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Nonlinear optics using Epsilon-near-zero materials

  • Full or part time
  • Application Deadline
    Applications accepted all year round
  • Competition Funded PhD Project (Students Worldwide)
    Competition Funded PhD Project (Students Worldwide)

Project Description

In Epsilon-near-zero (ENZ) [1] materials, for a certain spectral region, the electric permittivity, epsilon, is below 1, i.e. smaller than that of free space/air. The small epsilon results in strange optical properties and offers great potential for linear and non-linear optical applications. For example, the low values of epsilon imply that there is no (or little) phase advancement within the material and therefore the requirement for phase matching of non-linear optical processes is removed.

This project will address the use of transition metal oxides, such as Indium Tin Oxide as ENZ materials [2]. In these materials, the ENZ spectral region can be controlled by the growth conditions and deposited films can be combined with optical elements to form tailor made metamaterials and devices [3,4] with tailored optical properties.

You will be expected to deposit and characterise ENZ material films, design composite optical elements consisting of ENZ films coupled to nanophotonic devices, for example antenna arrays or individual resonators, to create tailored optical responses. You will gain a deep understanding of one of the most exciting new fields in optics, gain expertise in optical simulation, nanofabrication and characterisation techniques and work in an international collaboration, allowing you to build your own professional network.

The project will be supervised by Dr. Sebastian Schulz, who will join the department in March 2018. For more details on this topic and for any question regarding the project, please contact Dr. Sebastian Schulz ().

[1] N. Engheta “Pursuing Near-Zero Response” Science 340, pp 286-287 (2013). http://science.sciencemag.org/content/340/6130/286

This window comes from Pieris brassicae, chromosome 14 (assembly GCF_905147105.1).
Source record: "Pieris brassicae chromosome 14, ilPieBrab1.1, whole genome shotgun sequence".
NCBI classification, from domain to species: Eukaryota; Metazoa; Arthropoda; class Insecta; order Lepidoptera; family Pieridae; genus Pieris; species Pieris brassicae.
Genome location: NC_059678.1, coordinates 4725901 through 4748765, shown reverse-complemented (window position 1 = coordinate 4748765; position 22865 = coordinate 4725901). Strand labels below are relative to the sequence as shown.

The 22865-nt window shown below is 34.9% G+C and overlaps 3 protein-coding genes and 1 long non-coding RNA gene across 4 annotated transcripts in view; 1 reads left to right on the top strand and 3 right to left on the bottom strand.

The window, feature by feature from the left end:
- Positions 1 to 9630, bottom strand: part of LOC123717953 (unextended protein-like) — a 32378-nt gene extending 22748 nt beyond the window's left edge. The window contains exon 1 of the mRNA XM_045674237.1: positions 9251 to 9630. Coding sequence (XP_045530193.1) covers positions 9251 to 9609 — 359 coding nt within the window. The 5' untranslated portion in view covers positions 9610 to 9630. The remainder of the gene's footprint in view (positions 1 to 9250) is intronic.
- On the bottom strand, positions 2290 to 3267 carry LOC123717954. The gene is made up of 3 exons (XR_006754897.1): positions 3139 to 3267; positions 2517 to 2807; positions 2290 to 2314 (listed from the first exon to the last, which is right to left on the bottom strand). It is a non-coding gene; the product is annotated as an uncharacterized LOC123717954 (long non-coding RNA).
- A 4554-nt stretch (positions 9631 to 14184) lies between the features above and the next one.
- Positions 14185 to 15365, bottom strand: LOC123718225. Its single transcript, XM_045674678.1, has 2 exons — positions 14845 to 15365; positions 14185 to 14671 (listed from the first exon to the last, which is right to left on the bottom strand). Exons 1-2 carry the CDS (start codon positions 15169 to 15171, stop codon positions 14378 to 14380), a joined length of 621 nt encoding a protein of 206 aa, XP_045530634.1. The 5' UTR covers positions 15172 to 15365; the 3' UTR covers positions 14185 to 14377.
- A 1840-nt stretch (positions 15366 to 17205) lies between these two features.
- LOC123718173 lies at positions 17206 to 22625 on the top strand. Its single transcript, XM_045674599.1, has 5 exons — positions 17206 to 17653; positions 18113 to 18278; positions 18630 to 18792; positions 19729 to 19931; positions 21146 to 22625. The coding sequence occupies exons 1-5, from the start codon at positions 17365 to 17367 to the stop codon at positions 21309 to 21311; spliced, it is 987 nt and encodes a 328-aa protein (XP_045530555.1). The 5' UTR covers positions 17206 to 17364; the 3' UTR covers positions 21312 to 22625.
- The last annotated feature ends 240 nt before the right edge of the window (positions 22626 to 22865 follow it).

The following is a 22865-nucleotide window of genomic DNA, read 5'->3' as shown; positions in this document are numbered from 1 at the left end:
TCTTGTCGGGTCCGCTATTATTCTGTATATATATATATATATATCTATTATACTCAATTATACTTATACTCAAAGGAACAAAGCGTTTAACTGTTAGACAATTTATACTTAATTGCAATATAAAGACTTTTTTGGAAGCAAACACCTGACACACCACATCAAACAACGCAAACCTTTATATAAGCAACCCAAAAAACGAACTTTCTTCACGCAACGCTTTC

[2] M. Z. Alam, I. De Leon and R. W. Boyd “Large optical nonlinearity of indium tin oxide in its epsilon-near-zero region” Science 352, p 795 (2016). http://science.sciencemag.org/content/352/6287/795

[3] S. A. Schulz, A. A. Tahir, M. Z. Alam, J. Upham, I. De Leon and R. W. Boyd “Optical response of dipole antennas on an epsilon-near-zero substrate” Physical Review A 93, 063846 (2016). https://journals.aps.org/pra/abstract/10.1103/PhysRevA.93.063846

[4] M. Z. Alam, S. A. Schulz, J. Upham, I De Leon and R. W. Boyd manuscript accepted for publication.

References

[1] N. Engheta “Pursuing Near-Zero Response” Science 340, pp 286-287 (2013). http://science.sciencemag.org/content/340/6130/286

[2] M. Z. Alam, I. De Leon and R. W. Boyd “Large optical nonlinearity of indium tin oxide in its epsilon-near-zero region” Science 352, p 795 (2016). http://science.sciencemag.org/content/352/6287/795

[3] S. A. Schulz, A. A. Tahir, M. Z. Alam, J. Upham, I. De Leon and R. W. Boyd “Optical response of dipole antennas on an epsilon-near-zero substrate” Physical Review A 93, 063846 (2016). https://journals.aps.org/pra/abstract/10.1103/PhysRevA.93.063846

[4] M. Z. Alam, S. A. Schulz, J. Upham, I De Leon and R. W. Boyd manuscript accepted for publication.

How good is research at University of St Andrews in Physics?
(joint submission with University of Edinburgh)

FTE Category A staff submitted: 36.90

Research output data provided by the Research Excellence Framework (REF)

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